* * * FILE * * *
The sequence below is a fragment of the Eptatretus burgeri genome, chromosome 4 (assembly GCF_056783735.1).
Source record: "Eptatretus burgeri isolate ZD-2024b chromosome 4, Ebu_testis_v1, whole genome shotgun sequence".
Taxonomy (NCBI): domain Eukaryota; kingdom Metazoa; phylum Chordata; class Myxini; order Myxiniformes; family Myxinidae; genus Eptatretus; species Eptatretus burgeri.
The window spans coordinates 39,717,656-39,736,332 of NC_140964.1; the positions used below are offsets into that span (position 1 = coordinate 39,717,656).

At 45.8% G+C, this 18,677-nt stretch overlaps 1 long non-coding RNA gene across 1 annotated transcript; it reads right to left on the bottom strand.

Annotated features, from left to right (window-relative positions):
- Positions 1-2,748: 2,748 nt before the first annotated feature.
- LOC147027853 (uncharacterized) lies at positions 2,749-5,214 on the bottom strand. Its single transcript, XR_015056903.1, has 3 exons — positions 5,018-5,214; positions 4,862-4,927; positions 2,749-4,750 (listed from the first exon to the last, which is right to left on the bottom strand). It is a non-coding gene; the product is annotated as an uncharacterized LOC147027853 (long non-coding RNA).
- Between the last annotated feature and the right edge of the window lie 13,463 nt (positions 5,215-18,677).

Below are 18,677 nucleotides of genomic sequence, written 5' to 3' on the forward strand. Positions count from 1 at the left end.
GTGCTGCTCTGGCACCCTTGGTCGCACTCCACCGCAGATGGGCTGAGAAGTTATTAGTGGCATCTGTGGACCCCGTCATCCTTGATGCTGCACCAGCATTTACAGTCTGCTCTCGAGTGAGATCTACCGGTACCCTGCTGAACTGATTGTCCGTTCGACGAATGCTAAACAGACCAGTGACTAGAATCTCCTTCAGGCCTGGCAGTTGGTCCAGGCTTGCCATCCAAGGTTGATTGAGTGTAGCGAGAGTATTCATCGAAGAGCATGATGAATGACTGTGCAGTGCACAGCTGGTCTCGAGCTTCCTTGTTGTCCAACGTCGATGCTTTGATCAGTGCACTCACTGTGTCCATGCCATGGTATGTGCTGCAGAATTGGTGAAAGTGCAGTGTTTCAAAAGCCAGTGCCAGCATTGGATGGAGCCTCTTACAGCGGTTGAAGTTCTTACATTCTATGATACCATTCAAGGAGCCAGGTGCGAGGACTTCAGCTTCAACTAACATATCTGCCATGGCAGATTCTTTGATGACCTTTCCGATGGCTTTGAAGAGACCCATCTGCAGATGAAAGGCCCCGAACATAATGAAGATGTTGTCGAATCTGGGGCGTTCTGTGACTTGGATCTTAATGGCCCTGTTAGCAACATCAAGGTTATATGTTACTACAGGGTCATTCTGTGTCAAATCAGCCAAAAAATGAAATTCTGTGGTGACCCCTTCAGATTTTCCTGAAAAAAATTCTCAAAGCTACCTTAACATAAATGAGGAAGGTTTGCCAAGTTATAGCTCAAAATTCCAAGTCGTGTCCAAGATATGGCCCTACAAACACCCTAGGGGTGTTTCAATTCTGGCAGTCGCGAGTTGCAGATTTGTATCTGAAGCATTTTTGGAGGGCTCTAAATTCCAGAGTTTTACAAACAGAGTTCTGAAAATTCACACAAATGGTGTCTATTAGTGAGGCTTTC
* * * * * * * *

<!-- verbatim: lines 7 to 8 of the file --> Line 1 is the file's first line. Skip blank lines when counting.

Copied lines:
- Positions 1-2,748: 2,748 nt before the first annotated feature.
- LOC147027853 (uncharacterized) lies at positions 2,749-5,214 on the bottom strand. Its single transcript, XR_015056903.1, has 3 exons — positions 5,018-5,214; positions 4,862-4,927; positions 2,749-4,750 (listed from the first exon to the last, which is right to left on the bottom strand). It is a non-coding gene; the product is annotated as an uncharacterized LOC147027853 (long non-coding RNA).